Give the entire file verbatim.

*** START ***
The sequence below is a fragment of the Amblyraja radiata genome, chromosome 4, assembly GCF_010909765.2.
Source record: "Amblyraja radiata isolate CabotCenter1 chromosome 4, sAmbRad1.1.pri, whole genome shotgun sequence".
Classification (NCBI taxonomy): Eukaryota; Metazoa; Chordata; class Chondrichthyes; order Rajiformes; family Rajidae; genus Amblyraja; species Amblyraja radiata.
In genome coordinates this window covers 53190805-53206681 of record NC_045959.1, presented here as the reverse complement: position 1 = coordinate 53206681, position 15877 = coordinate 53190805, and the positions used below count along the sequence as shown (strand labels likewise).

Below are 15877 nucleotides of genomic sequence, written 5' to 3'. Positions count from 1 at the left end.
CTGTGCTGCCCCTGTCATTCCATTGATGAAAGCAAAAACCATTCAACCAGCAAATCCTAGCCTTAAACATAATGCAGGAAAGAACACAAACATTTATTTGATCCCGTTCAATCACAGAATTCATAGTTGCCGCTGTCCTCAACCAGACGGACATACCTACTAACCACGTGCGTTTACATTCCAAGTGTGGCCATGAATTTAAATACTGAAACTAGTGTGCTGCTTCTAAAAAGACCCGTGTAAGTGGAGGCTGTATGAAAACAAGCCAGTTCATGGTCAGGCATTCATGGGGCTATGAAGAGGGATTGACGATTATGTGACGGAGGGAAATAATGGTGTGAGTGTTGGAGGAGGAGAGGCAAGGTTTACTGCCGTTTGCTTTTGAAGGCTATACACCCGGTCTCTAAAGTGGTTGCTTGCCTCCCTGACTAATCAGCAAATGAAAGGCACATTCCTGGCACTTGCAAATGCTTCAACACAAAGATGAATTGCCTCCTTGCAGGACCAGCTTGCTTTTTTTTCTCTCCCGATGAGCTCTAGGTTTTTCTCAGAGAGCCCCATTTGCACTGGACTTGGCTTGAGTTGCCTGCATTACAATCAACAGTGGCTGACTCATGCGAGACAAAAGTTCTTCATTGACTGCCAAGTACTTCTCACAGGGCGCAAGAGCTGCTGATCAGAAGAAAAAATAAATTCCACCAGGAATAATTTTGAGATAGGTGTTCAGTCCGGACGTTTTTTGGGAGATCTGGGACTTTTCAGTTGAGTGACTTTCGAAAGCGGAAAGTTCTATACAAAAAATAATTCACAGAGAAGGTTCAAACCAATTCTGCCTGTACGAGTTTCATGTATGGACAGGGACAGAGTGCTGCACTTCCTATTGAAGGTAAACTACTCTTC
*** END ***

The sequence below is a fragment of the Amblyraja radiata genome, chromosome 4, assembly GCF_010909765.2.
Source record: "Amblyraja radiata isolate CabotCenter1 chromosome 4, sAmbRad1.1.pri, whole genome shotgun sequence".
Classification (NCBI taxonomy): Eukaryota; Metazoa; Chordata; class Chondrichthyes; order Rajiformes; family Rajidae; genus Amblyraja; species Amblyraja radiata.
In genome coordinates this window covers 53190805-53206681 of record NC_045959.1, presented here as the reverse complement: position 1 = coordinate 53206681, position 15877 = coordinate 53190805, and the positions used below count along the sequence as shown (strand labels likewise).

Below are 15877 nucleotides of genomic sequence, written 5' to 3'. Positions count from 1 at the left end.
CTGTGCTGCCCCTGTCATTCCATTGATGAAAGCAAAAACCATTCAACCAGCAAATCCTAGCCTTAAACATAATGCAGGAAAGAACACAAACATTTATTTGATCCCGTTCAATCACAGAATTCATAGTTGCCGCTGTCCTCAACCAGACGGACATACCTACTAACCACGTGCGTTTACATTCCAAGTGTGGCCATGAATTTAAATACTGAAACTAGTGTGCTGCTTCTAAAAAGACCCGTGTAAGTGGAGGCTGTATGAAAACAAGCCAGTTCATGGTCAGGCATTCATGGGGCTATGAAGAGGGATTGACGATTATGTGACGGAGGGAAATAATGGTGTGAGTGTTGGAGGAGGAGAGGCAAGGTTTACTGCCGTTTGCTTTTGAAGGCTATACACCCGGTCTCTAAAGTGGTTGCTTGCCTCCCTGACTAATCAGCAAATGAAAGGCACATTCCTGGCACTTGCAAATGCTTCAACACAAAGATGAATTGCCTCCTTGCAGGACCAGCTTGCTTTTTTTTCTCTCCCGATGAGCTCTAGGTTTTTCTCAGAGAGCCCCATTTGCACTGGACTTGGCTTGAGTTGCCTGCATTACAATCAACAGTGGCTGACTCATGCGAGACAAAAGTTCTTCATTGACTGCCAAGTACTTCTCACAGGGCGCAAGAGCTGCTGATCAGAAGAAAAAATAAATTCCACCAGGAATAATTTTGAGATAGGTGTTCAGTCCGGACGTTTTTTGGGAGATCTGGGACTTTTCAGTTGAGTGACTTTCGAAAGCGGAAAGTTCTATACAAAAAATAATTCACAGAGAAGGTTCAAACCAATTCTGCCTGTACGAGTTTCATGTATGGACAGGGACAGAGTGCTGCACTTCCTATTGAAGGTAAACTACTCTTC